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NEW in Crime and Suspense:
P. D. James with a new Dalgliesh crime novel: The Lighthouse
John le Carré The Mission Song
Ruth Rendell: End in Tears
Ian Rankin: The Naming Of The Dead
Robert Goddard: Never Go Back
John Grisham: The Innocent Man

[05.04.04] Pre-order Deep Black - a new Andy McNab book to be released on November 4th 2004.

[11.01.04] Pre-order The Increment - Chris Ryan's latest book, to be released on June 3rd 2004.



Dan Brown

Title Delivery
By Dan Brown:    
The Da Vinci Code UK US
Angels and Demons UK US
Digital Fortress UK US
Deception Point UK US
By others:
Holy Blood, Holy Grail US
The Templar Revelation: Secret Guardians of the True Identity of Christ
The Messianic Legacy
The Goddess in the Gospels: Reclaiming the Sacred Feminine US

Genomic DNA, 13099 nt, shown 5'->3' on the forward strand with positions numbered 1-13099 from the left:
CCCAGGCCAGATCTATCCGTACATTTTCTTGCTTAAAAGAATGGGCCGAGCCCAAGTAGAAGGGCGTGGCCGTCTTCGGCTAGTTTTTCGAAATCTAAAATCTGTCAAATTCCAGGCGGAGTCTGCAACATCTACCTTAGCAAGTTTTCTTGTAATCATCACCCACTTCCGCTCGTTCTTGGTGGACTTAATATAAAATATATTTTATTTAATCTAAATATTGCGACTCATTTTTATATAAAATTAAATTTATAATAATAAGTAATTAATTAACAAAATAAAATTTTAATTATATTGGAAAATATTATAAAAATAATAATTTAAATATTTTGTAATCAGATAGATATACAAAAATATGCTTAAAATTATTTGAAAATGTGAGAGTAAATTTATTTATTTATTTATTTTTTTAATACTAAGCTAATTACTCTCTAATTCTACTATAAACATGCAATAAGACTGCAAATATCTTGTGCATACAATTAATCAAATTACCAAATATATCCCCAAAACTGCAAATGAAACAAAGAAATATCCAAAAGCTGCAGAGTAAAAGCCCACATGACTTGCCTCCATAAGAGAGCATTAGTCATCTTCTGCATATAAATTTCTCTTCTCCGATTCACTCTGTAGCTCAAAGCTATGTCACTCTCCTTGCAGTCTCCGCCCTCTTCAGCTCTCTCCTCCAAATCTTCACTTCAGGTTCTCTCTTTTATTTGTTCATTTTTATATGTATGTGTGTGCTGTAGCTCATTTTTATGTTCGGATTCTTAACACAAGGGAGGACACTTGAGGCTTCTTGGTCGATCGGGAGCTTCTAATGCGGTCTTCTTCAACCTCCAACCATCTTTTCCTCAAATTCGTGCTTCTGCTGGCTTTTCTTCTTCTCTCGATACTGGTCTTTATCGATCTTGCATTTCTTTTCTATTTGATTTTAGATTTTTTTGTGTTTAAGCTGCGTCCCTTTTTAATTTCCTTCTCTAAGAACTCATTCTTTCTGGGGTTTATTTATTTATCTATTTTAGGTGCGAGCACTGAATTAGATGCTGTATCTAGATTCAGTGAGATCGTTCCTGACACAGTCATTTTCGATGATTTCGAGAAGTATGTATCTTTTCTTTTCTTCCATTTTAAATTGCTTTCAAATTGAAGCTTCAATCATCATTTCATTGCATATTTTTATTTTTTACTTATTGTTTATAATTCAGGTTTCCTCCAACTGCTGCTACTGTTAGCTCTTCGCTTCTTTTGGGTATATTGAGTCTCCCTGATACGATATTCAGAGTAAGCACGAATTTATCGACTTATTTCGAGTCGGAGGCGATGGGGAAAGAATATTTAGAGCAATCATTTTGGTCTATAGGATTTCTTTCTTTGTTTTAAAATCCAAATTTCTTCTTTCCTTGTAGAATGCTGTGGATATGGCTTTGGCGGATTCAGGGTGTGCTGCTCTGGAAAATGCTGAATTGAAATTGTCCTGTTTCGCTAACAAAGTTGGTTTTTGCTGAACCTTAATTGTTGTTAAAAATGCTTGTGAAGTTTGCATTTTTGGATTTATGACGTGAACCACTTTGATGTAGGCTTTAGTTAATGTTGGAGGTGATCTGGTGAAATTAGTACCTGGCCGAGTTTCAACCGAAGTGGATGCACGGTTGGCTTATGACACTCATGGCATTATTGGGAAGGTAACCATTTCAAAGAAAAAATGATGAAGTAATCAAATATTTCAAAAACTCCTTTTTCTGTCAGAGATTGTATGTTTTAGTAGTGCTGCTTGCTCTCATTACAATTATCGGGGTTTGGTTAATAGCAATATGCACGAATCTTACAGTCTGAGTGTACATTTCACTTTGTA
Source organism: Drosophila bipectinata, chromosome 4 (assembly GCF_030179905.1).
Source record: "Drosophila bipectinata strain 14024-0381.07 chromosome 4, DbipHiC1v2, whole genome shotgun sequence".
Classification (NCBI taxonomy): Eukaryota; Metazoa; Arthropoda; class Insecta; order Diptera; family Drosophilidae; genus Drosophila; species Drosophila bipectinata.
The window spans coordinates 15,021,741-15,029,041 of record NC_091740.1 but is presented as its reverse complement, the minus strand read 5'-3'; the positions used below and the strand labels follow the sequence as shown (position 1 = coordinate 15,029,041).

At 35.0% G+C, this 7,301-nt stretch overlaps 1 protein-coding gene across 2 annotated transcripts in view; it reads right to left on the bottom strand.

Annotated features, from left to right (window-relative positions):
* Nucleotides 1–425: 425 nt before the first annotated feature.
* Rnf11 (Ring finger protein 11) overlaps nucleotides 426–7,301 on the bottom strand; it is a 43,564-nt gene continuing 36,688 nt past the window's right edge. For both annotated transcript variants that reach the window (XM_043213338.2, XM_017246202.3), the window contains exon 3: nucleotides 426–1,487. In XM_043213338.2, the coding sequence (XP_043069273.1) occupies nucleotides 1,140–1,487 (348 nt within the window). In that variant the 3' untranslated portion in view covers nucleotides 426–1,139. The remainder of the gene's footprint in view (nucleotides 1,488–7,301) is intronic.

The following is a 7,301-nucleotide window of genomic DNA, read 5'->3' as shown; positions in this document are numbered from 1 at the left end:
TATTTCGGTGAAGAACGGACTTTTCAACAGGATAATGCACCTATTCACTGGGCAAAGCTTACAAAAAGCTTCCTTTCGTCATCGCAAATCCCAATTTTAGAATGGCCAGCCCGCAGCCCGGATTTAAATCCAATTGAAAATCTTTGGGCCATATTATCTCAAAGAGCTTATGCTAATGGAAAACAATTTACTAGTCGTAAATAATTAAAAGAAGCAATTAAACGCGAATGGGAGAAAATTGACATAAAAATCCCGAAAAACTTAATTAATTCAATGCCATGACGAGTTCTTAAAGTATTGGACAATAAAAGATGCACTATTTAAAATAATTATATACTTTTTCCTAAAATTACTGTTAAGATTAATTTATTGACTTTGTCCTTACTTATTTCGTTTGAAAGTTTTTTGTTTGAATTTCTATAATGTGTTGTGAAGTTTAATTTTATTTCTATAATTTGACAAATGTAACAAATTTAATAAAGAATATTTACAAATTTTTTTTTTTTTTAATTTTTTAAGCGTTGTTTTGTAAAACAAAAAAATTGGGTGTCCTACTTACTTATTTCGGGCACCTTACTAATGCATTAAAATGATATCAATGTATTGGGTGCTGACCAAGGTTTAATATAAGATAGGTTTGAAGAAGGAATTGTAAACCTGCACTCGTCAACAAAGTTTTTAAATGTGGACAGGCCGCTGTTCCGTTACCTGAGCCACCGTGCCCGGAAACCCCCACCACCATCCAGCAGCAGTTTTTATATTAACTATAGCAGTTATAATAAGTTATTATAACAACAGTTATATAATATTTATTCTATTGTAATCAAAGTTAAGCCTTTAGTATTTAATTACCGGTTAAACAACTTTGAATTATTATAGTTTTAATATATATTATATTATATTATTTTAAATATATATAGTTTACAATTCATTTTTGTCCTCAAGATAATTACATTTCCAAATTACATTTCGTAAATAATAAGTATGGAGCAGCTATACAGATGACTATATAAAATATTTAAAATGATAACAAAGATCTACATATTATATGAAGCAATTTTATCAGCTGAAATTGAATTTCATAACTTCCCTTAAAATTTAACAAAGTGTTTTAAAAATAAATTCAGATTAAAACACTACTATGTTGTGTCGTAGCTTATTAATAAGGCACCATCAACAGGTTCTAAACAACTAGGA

The Gospel of Mary Magdalene US
The Woman With the Alabaster Jar: Mary Magdalen and the Holy Grail
Magdalene's Lost Legacy: Symbolic Numbers and the Sacred Union in Christianity
The Temple and the Lodge
Born in Blood: The Lost Secrets of Freemasonry
Depth and Details - A Reader's Guide to Dan Brown's the Da Vinci Code
The Gospel Code: Novel Claims About Jesus, Mary Magdalene and Da Vinci
The Da Vinci Hoax: Exposing the Errors in The Da Vinci Code
Secrets of the Code: The Unauthorized Guide to the Mysteries Behind The Da Vinci Code
Da Vinci Code: Fact or Fiction
Da Vinci Code Decoded: The Truth Behind the New York Times #1 Bestseller
The Truth Behind the Da Vinci Code: A Challenging Response to the Bestselling Novel
Cracking Da Vinci's Code: You've Read the Fiction, Now Read the Facts
De-Coding Davinci: The Facts Behind the Fiction of the Da Vinci Code
Breaking The Da Vinci Code : Answers to the Questions Everybody's Asking
Fact and Fiction in The Da Vinci Code

has recently made the bestseller lists with his book The Da Vinci Code, a fast-paced thriller. The curator of the Louvre is found dead, and Harvard professor Robert Langdon is called in to help the police. Signs point towards a secret society called The Priory of Sion, and soon Langdon is chased and chasing in a race to solve the mystery and find the Holy Grail before the Church finds it and destroys it.